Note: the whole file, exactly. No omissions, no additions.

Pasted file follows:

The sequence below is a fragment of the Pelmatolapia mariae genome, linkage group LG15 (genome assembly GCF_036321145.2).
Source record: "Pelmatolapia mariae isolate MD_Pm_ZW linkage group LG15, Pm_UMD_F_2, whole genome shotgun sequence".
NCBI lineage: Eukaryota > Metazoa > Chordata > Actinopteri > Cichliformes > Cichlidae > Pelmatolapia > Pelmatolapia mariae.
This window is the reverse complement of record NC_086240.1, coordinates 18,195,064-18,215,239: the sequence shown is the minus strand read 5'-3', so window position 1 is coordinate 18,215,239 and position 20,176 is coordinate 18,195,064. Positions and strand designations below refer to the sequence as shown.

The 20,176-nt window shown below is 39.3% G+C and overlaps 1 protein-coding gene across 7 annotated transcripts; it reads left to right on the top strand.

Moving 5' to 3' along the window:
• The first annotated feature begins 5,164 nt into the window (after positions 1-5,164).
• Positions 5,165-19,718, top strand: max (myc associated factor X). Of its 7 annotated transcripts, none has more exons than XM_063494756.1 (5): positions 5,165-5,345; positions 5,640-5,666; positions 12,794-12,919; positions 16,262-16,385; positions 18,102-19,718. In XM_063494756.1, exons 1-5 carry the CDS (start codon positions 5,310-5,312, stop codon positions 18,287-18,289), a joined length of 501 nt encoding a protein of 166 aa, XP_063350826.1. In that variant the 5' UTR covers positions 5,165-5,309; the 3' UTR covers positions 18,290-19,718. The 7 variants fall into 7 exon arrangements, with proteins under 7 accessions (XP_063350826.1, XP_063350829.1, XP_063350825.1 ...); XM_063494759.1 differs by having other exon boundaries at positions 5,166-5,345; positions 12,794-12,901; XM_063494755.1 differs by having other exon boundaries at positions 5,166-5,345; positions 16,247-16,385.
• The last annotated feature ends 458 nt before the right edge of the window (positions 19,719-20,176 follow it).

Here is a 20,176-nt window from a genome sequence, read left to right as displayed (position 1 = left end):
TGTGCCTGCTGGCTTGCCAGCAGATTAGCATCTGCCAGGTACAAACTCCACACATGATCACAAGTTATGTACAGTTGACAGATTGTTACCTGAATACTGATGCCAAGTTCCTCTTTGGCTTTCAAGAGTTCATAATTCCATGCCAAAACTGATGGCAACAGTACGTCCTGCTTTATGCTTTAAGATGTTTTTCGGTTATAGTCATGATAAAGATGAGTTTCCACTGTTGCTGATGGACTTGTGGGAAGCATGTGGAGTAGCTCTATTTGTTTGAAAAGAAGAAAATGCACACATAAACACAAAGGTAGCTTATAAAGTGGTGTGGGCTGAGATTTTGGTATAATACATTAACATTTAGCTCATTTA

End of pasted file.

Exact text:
The sequence below is a fragment of the Pelmatolapia mariae genome, linkage group LG15 (genome assembly GCF_036321145.2).
Source record: "Pelmatolapia mariae isolate MD_Pm_ZW linkage group LG15, Pm_UMD_F_2, whole genome shotgun sequence".
NCBI lineage: Eukaryota > Metazoa > Chordata > Actinopteri > Cichliformes > Cichlidae > Pelmatolapia > Pelmatolapia mariae.
This window is the reverse complement of record NC_086240.1, coordinates 18,195,064-18,215,239: the sequence shown is the minus strand read 5'-3', so window position 1 is coordinate 18,215,239 and position 20,176 is coordinate 18,195,064. Positions and strand designations below refer to the sequence as shown.

The 20,176-nt window shown below is 39.3% G+C and overlaps 1 protein-coding gene across 7 annotated transcripts; it reads left to right on the top strand.

Moving 5' to 3' along the window:
• The first annotated feature begins 5,164 nt into the window (after positions 1-5,164).
• Positions 5,165-19,718, top strand: max (myc associated factor X). Of its 7 annotated transcripts, none has more exons than XM_063494756.1 (5): positions 5,165-5,345; positions 5,640-5,666; positions 12,794-12,919; positions 16,262-16,385; positions 18,102-19,718. In XM_063494756.1, exons 1-5 carry the CDS (start codon positions 5,310-5,312, stop codon positions 18,287-18,289), a joined length of 501 nt encoding a protein of 166 aa, XP_063350826.1. In that variant the 5' UTR covers positions 5,165-5,309; the 3' UTR covers positions 18,290-19,718. The 7 variants fall into 7 exon arrangements, with proteins under 7 accessions (XP_063350826.1, XP_063350829.1, XP_063350825.1 ...); XM_063494759.1 differs by having other exon boundaries at positions 5,166-5,345; positions 12,794-12,901; XM_063494755.1 differs by having other exon boundaries at positions 5,166-5,345; positions 16,247-16,385.
• The last annotated feature ends 458 nt before the right edge of the window (positions 19,719-20,176 follow it).

Here is a 20,176-nt window from a genome sequence, read left to right as displayed (position 1 = left end):
TGTGCCTGCTGGCTTGCCAGCAGATTAGCATCTGCCAGGTACAAACTCCACACATGATCACAAGTTATGTACAGTTGACAGATTGTTACCTGAATACTGATGCCAAGTTCCTCTTTGGCTTTCAAGAGTTCATAATTCCATGCCAAAACTGATGGCAACAGTACGTCCTGCTTTATGCTTTAAGATGTTTTTCGGTTATAGTCATGATAAAGATGAGTTTCCACTGTTGCTGATGGACTTGTGGGAAGCATGTGGAGTAGCTCTATTTGTTTGAAAAGAAGAAAATGCACACATAAACACAAAGGTAGCTTATAAAGTGGTGTGGGCTGAGATTTTGGTATAATACATTAACATTTAGCTCATTTA